Privateers & Pirates: Is there really a difference?

Privateers were not pirates. Pirates were generally considered lawless criminals who operated stateless vessels who attacked anyone's ships in peace or war, and followed their own unique customs and rules which generally bore only a loose resemblance to the elaborately regulated world of privateering. Many would argue that the difference is very slight indeed, as a privateer with a letter of marque, operating under license from one kingdom or nation, may be considered a pirate by another. The distinction is even further blurred, when outlaw privateers aligned with rogue political and religious rebellions and uprisings; and while not sanctioned or given license by a particular state or nation, formed coalitions and opposition forces against brutal regiemes in order to protest what was considered unfair treatment of the citizens by it's government. Indeed, there are those who argue that some pirates are outlaw heroes, resembling a sea going version of the legendary "Robin Hood" or "Zorro" . In fact, some pirates have committed acts of treason against a state, but have later been pardoned with honours.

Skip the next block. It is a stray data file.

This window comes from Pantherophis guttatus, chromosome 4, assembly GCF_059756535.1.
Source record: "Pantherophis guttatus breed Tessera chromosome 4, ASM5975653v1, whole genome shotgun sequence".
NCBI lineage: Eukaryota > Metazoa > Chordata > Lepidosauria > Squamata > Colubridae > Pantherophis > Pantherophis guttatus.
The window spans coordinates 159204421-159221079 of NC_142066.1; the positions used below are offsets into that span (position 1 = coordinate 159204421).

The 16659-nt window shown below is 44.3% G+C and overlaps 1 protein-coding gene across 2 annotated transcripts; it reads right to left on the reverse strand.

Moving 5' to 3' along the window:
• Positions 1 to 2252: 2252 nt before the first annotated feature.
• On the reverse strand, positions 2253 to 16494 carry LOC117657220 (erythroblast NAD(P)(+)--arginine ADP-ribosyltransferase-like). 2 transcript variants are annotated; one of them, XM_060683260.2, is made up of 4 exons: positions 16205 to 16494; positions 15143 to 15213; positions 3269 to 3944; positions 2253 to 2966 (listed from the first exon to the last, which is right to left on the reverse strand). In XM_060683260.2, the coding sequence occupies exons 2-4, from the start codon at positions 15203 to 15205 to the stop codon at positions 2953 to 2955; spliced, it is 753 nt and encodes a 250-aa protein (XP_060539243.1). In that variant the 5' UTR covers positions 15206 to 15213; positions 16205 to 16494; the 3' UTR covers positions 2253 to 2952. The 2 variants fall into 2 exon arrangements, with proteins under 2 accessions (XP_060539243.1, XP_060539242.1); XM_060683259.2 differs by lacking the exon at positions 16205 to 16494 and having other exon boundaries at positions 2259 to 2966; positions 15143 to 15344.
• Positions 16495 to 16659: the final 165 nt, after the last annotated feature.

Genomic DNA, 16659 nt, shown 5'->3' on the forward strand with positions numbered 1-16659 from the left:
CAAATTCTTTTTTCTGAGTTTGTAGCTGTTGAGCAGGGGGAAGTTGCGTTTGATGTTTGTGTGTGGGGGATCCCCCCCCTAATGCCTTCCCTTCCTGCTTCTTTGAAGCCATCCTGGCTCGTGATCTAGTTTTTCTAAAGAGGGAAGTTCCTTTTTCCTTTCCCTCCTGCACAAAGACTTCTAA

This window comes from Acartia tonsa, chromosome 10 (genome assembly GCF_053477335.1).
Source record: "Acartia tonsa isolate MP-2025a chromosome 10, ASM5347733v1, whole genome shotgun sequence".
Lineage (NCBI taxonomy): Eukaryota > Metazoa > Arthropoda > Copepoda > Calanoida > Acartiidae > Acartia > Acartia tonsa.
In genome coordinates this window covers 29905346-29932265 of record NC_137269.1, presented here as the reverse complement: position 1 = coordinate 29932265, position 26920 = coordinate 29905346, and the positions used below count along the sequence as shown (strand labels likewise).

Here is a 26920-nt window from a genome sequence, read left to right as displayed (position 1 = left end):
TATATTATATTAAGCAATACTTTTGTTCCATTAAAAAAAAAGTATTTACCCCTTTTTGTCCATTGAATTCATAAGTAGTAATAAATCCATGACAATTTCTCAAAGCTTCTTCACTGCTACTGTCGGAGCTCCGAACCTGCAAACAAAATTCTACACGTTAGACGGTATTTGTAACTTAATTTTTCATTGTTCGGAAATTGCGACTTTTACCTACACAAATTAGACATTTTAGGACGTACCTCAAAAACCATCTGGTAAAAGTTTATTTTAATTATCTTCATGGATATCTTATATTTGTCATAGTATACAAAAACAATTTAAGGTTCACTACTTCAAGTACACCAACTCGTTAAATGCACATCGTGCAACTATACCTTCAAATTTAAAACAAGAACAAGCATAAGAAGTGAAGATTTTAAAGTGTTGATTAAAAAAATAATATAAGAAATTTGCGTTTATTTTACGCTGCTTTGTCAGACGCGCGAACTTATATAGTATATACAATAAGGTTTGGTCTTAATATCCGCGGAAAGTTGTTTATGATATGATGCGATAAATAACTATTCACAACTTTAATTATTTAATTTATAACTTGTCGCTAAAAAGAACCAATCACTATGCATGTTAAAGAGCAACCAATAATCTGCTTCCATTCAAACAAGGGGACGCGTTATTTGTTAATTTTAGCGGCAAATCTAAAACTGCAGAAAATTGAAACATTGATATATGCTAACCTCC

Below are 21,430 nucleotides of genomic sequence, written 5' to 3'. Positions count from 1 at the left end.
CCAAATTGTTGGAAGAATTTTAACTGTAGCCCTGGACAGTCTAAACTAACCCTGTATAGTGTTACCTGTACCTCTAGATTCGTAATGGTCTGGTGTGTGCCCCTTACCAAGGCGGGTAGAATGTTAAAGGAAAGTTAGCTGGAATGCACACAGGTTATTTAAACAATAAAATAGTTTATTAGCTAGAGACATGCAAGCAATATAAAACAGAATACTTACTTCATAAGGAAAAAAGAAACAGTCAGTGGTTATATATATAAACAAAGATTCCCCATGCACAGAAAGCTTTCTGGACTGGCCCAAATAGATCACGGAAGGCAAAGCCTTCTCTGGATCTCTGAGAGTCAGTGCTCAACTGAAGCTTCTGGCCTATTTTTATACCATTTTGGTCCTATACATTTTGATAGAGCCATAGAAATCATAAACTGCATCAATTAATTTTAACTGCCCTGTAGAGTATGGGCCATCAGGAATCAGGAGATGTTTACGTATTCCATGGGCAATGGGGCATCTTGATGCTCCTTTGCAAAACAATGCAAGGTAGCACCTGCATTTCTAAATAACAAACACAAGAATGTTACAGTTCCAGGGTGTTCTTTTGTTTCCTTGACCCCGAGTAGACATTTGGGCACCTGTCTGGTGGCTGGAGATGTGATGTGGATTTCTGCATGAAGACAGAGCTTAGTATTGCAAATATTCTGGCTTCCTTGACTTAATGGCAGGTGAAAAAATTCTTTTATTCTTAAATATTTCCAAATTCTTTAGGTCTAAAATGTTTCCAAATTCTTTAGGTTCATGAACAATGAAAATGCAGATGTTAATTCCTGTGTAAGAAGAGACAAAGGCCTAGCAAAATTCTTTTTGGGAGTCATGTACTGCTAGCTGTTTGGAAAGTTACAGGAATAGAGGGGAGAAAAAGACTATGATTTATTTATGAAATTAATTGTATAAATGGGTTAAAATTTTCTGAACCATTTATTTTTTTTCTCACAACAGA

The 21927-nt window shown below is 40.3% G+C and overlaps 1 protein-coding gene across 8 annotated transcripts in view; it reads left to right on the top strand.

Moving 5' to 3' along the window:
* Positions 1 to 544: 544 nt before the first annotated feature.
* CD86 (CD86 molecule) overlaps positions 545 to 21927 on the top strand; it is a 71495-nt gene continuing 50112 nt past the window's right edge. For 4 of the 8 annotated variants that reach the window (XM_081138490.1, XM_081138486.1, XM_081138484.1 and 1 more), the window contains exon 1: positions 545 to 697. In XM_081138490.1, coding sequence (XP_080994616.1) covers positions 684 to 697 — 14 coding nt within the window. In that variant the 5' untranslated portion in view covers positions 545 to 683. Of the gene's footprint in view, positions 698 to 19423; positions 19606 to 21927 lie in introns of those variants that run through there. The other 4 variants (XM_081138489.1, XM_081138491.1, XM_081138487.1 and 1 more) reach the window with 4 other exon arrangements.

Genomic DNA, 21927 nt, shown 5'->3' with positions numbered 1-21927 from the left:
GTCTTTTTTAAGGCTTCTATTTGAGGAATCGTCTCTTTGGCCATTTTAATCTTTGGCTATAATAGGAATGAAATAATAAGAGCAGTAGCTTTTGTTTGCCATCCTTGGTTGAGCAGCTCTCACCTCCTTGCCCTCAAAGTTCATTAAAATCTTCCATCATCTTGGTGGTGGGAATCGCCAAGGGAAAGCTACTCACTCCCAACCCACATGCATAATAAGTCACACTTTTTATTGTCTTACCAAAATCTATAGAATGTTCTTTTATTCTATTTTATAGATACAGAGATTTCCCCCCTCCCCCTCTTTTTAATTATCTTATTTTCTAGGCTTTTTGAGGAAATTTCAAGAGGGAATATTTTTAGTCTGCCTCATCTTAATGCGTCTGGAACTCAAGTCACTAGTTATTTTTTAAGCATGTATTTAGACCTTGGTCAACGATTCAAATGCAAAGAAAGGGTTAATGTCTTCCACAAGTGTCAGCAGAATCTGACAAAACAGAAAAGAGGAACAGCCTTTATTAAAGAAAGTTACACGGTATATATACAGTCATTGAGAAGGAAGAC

In the earliest years of shipping, piracy was legitimatized in part by the rules of the Admiralty. In fact, it was reasonable to capture a cargo or ship, provided that reparations would be made to the individual or the state who lost the cargo. As long as payment was made for the loss of goods, and there was little or no loss of life, it wasn't necessarily considered an illegal act. In those early days, what distinguished an act of piracy as criminal behaviour was not the loss of material goods, but the loss of human life - for example, if sailors were killed without being given a chance for mercy or quarter.

The rules of the admiralty and rights at sea in Europe is generally summed up in the The Liber Niger Admiralitatis, or Black Book of the Admiralty. Once thought lost,  it contains details on the appointment and office of admiral, the conduct of cases in the High Court of Admiralty, and a section on the examination and punishment of offenders, and includes the Laws of Oléron, a code of maritime law thought to have been compiled in the thirteenth century under English royal authority, initially to govern the Gascon trade which passed by the island of Oléron, off the west coast of France.

The origins of the book are vague, but it appears to have been laid out by Richard the Lionhearted or his mother around the 13th century.

Privateers primarily operated only in wartime or against a common enemy and only against enemy shipping, they did not pillage their own nation's vessels and operated under strict rules and regulations outlined by Admiralty law. They were, in many ways, in the same business as the navy which likewise paid its sailors and officers from the proceeds of captured ships.